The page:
OT: West Point accuses more than 70 cadets of cheating in worst academic scandal in nearly 45 years

nofancyname

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I have heard quite a few success stories as a result of the rehabilitation process (don't known the official term).

I believe that a well-designed rehab program is a huge benefit to West Point and to the Army.
 

OntheHudson87

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I have heard quite a few success stories as a result of the rehabilitation process (don't known the official term).

I believe that a well-designed rehab program is a huge benefit to West Point and to the Army.
Interesting and can you elaborate a little more please?
 

Boomerang87

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I am clearly an "Old Grad". I do not understand why Cadets who commit Honor Violations are not separated from the Academy after their guilt is legitimately determined.
I agree with you, and from what I am told, this was a policy put into effect by General Caslen
 

LastofftheArea78

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Got a Supe email today, said the Honor Committee is still working thru this and other cases. May take until April to resolve.

Appears that 55 of the 72 plebes and one yearling were on Corps Squad or Club Sports; 24 being members of Army Football team (remember team is over 160 Cadets) and that 17 are still on roster.

As Onthehudson stated above; process is different now where Supe has much discretion to keep Cadets from the old found for honor and separated of my Cadet days.

Supe did suspend a policy this Fall that had a Cadet being taken off an athletic team while under an honor investigation. That left these 17 or 24 to continue being on the team and maybe playing. This was probably a reasonable decision at the time and supported by HQDA, but looks like it favored football team. I can see Navy and Air Force criticizing this; though we have seen worse from AFA.

Still, what a time for this bad news to come out; not getting ahead of this back in September makes it appear that USMA is trying to hide something. We vets know there is a nugget of truth to that, but also know the need to investigate first and protect individuals rights.
 

ccsblackknights

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I won't pass judgement until I know more, but this is embarrassing for the academy and for the football program as well. Clearly, Coach Monken knew this, which makes me wonder why he was promoting this particular team as the best that he has coached. SMH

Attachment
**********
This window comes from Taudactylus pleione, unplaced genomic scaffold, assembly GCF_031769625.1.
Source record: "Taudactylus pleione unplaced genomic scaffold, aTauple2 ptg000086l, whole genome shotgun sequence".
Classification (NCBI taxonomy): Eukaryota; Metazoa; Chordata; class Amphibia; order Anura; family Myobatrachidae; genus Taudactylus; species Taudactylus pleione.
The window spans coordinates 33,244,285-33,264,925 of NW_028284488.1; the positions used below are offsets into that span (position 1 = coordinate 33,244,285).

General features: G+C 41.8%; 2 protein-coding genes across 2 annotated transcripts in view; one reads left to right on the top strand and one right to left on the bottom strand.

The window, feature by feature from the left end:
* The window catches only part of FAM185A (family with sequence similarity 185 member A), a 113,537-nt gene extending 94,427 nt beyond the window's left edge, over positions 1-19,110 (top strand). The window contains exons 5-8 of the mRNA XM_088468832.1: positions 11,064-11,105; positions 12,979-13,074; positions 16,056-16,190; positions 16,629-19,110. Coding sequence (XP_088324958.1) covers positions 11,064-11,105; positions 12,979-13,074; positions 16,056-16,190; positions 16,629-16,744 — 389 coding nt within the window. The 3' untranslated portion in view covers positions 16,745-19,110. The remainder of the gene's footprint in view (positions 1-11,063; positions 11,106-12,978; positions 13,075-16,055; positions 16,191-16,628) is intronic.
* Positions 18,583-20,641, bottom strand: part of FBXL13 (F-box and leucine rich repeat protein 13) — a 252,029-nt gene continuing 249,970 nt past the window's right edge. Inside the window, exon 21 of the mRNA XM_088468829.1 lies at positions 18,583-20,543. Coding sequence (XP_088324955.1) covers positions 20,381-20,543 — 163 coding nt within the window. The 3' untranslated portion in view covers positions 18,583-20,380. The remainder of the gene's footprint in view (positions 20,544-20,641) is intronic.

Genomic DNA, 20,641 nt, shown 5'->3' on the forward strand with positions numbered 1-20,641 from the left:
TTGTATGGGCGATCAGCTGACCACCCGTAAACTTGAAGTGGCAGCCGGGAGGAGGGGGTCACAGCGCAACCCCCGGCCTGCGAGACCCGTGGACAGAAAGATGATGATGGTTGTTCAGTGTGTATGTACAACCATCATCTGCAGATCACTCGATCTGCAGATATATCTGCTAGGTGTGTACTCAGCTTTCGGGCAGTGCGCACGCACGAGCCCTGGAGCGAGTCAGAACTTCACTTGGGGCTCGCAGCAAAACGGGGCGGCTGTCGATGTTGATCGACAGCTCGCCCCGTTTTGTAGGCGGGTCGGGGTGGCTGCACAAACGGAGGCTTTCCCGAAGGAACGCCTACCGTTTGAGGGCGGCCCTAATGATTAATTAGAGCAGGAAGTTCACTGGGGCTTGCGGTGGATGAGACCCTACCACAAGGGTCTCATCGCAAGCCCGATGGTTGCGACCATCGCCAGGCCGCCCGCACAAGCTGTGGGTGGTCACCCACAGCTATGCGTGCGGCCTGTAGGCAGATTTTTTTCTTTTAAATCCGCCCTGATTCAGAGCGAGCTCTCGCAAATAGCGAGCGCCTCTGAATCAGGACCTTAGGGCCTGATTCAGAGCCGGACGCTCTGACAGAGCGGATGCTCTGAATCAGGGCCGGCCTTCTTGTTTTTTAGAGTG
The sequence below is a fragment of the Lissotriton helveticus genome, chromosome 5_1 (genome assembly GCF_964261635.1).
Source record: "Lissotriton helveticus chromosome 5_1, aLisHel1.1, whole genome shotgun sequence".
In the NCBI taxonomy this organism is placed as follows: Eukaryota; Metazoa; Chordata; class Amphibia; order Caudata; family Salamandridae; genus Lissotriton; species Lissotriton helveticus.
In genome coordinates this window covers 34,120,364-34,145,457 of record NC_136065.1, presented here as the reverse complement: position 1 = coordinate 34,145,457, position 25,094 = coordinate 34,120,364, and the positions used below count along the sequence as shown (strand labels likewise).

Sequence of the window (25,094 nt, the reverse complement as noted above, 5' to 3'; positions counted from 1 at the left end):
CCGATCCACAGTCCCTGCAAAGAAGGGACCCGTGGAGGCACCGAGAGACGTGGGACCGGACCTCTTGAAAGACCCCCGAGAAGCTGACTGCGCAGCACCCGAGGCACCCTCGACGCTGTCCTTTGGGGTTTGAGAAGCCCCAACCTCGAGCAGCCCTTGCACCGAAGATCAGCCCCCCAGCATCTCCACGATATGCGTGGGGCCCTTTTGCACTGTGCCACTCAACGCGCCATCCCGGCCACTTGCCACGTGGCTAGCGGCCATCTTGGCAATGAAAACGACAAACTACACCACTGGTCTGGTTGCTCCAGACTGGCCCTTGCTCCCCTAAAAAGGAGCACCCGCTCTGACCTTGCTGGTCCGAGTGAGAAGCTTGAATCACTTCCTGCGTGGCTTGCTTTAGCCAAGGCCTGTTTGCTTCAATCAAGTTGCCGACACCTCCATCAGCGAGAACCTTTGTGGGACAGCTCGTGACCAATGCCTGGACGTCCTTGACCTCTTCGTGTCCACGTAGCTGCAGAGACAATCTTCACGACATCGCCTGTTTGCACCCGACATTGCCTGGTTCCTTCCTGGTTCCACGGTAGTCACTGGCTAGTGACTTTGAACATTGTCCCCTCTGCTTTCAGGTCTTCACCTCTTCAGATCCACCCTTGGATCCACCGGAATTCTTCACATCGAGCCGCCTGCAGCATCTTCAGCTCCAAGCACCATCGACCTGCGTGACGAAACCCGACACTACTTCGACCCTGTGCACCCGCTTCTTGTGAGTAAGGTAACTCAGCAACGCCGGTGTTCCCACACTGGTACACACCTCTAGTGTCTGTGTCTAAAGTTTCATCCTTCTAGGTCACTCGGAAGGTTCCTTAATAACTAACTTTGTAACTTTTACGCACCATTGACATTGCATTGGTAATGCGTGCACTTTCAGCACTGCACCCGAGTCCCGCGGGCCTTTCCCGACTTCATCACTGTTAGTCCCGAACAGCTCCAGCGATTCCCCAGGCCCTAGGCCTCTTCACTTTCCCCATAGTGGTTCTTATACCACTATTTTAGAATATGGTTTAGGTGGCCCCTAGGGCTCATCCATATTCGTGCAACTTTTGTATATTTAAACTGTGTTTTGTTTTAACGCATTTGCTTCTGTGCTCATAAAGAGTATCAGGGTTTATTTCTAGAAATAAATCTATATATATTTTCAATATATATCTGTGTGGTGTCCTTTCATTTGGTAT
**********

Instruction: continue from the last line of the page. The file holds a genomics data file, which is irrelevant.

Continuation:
Armyranger26

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The story seems to try to pin this in the football team. These were cadets from various sports and clubs that were involved. Football seems to be the easy target because they have seen success in a very tough and trying year. The rest of the team and cadets deserve better!

Go Army-Beat WVU!
 
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jiacono

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For whatever my two cents are worth, I’m in favor of letting the process play itself out. I know the discretion thing was put in place a while ago and I was privileged to be on a Zoom call with Caslen a few weeks ago where he explained the process and how it actually benefitted not only the individuals but the Corps and Army in the long run. The mentorship aspect and probationary period in particular are good ideas and also promote kids self reporting, which I believe is honorable.
That being said, once April rolls around, and the investigations are done, whatever Class of 2023 football players (and other athletes) are found guilty of cheating, I hope part of their probation is that their Corps Squad days at Army are over. While I’m not for immediate expulsion especially if a kid self reports and learns through the mentorship program what honorable living looks like, I do think the punishment for cheating should be serious and costly.
There is clearly a culture problem at USMA and on the football team (at least with the class of 2023) that needs to be straightened out.
The thing is, if JM gets in trouble at all, he’ll just go get a higher paying job elsewhere so he’s not really at risk for the lack of leadership.
This is also a bad look for the upperclassmen who are supposed to be the leaders (not just on the team, but in the Corps as well).
Timing of this kind of news is never good, but I agree that it was weak leadership to not get ahead of this problem when it happened and put out our own statement this summer.
Let’s learn from it and get better as a team and academy.
Beat WVU!!
 

nofancyname

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Interesting and can you elaborate a little more please?
I do not think that transgressions by 18 year old cadets should have a "one size fits all" solution.

People, especially young people, make mistakes. A well-designed education/rehabilitation program with willing participants and trained leaders/mentors/educators can lead to outstanding outcomes.

As for the Army, I think that having young officers who know that their soldiers will make mistakes and there are options other than discharge when it comes to handling those mistakes is a good thing.